Brain and spinal tumours


Brain and spinal cord tumours (commonly referred to as central nervous system, or CNS tumours) are the most common solid tumour to occur in children, with around 400 new cases every year in the UK.

About CNS tumours

CNS tumours arise from different types of cells in the brain and are classified according to the cell type and area of the CNS in which they began.

Most CNS tumours start in glial cells – the supporting cells of the brain. These tumours are known as gliomas and include astrocytomas, ependymomas and oligodendrogliomas.

Another group of tumours arise from embryonal cells. These tumours include medulloblastoma and PNET (primitive neuro-ectodermal tumour).

Altogether there are more than 100 different types of brain tumour, most of which are very rare.

Tumours classified as low grade (benign) are very slow growing and remain in the part of the brain in which they started. High grade (malignant) brain tumours are likely to be more aggressive and to spread into the brain tissue which surrounds them. This can cause pressure and damage to the surrounding areas.

Incidence

Around 400 children are diagnosed with a CNS tumour every year in the UK – a quarter of all childhood cancer cases.

Astrocytoma is the most common type of brain tumour in children, accounting for about 40 per cent of cases (155 children per year in the UK). Around 75 per cent of childhood astrocytomas are low grade.

The second most frequent sub-group are the embryonal tumours which account for around 20 per cent of cases (70 cases per year in the UK). Embryonal tumours are more common in early childhood and more common in boys than girls. Most embryonal CNS tumours are medulloblastomas (around 50 cases per year), with PNETs making up most of the remaining cases (around 16 cases per year).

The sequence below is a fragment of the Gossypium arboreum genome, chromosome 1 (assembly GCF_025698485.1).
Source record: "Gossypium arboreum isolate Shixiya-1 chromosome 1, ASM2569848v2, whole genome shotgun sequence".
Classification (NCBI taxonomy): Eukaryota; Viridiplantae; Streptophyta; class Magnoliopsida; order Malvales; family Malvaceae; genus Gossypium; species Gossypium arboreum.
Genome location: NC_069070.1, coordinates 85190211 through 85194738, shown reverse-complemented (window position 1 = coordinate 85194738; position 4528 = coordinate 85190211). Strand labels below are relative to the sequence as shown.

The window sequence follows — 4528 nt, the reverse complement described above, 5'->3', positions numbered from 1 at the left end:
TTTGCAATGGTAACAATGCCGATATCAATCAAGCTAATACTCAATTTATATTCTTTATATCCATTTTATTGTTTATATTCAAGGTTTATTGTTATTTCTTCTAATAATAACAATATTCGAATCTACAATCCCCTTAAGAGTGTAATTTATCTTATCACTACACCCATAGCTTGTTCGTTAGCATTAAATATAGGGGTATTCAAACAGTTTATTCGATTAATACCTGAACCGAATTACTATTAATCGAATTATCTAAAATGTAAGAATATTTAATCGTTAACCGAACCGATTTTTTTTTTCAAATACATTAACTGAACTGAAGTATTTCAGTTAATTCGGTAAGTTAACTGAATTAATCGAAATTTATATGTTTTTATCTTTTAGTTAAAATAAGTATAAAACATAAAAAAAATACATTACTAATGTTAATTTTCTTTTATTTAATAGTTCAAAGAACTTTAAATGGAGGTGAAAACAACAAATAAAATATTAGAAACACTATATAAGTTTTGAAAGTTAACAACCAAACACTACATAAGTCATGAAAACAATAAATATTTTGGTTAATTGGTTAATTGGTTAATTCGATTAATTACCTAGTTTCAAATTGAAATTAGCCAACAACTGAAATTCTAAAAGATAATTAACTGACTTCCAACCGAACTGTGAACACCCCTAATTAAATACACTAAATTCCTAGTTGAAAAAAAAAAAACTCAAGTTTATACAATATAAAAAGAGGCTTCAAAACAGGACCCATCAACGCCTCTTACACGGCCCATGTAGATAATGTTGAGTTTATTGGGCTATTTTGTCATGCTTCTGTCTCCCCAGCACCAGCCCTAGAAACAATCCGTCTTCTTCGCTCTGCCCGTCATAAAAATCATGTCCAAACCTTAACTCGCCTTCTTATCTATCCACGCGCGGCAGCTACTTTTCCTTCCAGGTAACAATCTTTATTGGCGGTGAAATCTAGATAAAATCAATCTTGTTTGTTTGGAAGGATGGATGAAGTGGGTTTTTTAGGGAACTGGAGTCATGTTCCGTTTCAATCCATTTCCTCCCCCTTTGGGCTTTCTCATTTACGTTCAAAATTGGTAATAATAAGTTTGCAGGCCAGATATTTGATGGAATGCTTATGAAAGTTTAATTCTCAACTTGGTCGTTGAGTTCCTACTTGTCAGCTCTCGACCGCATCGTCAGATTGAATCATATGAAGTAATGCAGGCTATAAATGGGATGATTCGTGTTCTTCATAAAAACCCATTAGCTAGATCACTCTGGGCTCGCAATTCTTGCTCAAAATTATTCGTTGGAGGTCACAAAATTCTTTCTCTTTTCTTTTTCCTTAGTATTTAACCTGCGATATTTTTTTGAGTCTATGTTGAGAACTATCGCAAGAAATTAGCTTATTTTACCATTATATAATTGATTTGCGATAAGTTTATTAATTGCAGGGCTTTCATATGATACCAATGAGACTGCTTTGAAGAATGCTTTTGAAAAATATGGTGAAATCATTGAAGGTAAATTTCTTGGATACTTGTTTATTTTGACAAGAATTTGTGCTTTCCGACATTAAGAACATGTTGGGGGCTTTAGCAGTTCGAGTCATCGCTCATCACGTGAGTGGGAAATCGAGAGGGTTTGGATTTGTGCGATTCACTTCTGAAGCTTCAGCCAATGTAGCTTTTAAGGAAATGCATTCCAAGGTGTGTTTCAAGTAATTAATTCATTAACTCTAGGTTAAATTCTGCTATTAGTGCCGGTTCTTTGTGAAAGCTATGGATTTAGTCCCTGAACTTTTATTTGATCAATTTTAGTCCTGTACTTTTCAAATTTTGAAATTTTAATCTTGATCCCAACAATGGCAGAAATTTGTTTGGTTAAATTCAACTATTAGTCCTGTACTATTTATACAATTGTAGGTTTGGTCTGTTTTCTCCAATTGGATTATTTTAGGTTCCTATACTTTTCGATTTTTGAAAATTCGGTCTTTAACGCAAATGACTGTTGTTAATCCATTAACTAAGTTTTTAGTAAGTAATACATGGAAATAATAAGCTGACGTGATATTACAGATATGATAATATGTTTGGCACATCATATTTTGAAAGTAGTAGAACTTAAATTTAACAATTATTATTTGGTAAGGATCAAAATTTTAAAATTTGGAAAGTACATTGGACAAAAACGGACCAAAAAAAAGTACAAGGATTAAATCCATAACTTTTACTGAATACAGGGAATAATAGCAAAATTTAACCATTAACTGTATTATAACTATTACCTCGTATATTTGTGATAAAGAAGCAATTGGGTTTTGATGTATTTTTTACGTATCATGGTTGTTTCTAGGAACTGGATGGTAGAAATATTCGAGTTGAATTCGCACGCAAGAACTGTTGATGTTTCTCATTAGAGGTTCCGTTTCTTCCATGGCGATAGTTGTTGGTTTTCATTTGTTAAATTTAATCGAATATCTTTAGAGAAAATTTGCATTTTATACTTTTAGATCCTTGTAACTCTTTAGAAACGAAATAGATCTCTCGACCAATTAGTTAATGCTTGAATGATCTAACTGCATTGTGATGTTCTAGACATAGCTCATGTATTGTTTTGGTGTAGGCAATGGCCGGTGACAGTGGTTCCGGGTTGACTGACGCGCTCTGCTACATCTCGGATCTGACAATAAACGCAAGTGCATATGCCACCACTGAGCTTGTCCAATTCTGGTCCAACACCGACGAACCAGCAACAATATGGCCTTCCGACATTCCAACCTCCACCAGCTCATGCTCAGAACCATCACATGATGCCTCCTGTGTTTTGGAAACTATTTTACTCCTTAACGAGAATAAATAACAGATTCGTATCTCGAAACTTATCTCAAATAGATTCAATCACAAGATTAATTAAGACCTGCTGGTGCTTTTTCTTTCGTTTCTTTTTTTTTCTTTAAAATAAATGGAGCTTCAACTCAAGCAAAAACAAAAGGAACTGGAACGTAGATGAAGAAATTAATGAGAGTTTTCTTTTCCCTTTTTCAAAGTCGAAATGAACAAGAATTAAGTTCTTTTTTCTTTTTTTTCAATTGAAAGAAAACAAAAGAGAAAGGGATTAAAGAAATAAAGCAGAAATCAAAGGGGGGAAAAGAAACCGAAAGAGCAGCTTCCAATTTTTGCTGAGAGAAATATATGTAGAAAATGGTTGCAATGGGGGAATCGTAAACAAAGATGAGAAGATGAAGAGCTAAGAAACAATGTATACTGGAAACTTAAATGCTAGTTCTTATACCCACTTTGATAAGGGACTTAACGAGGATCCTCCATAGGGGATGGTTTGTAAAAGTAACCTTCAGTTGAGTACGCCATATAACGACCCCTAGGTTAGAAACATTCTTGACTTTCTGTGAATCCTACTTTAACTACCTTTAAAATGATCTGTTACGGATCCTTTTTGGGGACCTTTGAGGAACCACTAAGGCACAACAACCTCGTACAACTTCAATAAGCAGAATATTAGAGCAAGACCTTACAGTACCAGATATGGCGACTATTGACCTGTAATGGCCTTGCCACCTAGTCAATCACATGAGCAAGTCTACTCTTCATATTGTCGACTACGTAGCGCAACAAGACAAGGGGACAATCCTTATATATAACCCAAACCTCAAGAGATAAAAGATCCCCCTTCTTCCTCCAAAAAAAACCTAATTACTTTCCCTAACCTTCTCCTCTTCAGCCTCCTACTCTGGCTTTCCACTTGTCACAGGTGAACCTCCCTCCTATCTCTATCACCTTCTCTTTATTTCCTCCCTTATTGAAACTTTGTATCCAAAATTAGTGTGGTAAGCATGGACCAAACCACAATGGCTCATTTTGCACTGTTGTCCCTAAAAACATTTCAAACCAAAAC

Ependymomas make up about 10 per cent of childhood CNS tumours.

Survival

The overall five-year survival rate for childhood CNS tumours is 75 per cent.

However, this rate varies widely according to the type of tumour, the grade (whether it is benign or malignant), the size, and the site in the brain or spinal cord.

Low-grade astrocytomas, which account for 30 per cent of all childhood CNS tumours, have a survival rate of 95 per cent.

High-grade astrocytomas, however, have a very different prognosis – with five year survival below 20 per cent. A type of  tumour called Diffuse Intrinsic Pontine Glioma, DIPG, is considered incurable, with most young patients dying within nine months of diagnosis.

Ependymoma has five-year survival of 71%, medulloblastoma 64% and PNETs just 36%.

CNS tumours claim the lives of 100 children a year in the UK, one third of all childhood cancer deaths.

Diagnosis

The symptoms and signs of CNS tumours vary according to the type and site of the tumour. If the tumour is low grade the symptoms come on much more slowly.

Many symptoms are caused by a rise in pressure in the brain:

  • Headaches
  • Nausea and/or vomiting
  • Visual symptoms such as blurred vision and squint
  • Abnormal behaviour
  • Seizures (fits)
  • Drowsiness or coma
  • Babies may present with poor growth and irritability

HeadSmart is a project that aims to enhance the awareness of symptoms of brain tumours in children and young people. Their website provides detailed information on brain tumour symptoms in children of different age groups. www.headsmart.org.uk

If a brain tumour is suspected, diagnosis will be confirmed by a brain scan using CT or MRI. Further investigations will be carried out to ascertain the type of tumour and determine the best course of treatment.

Treatment

Treatment will vary according to the precise type of tumour, its grade, position and the extent to which it may have spread. Doctors will carry out a range of tests in order to obtain this information, including taking a biopsy and the use of a CT or MRI scan.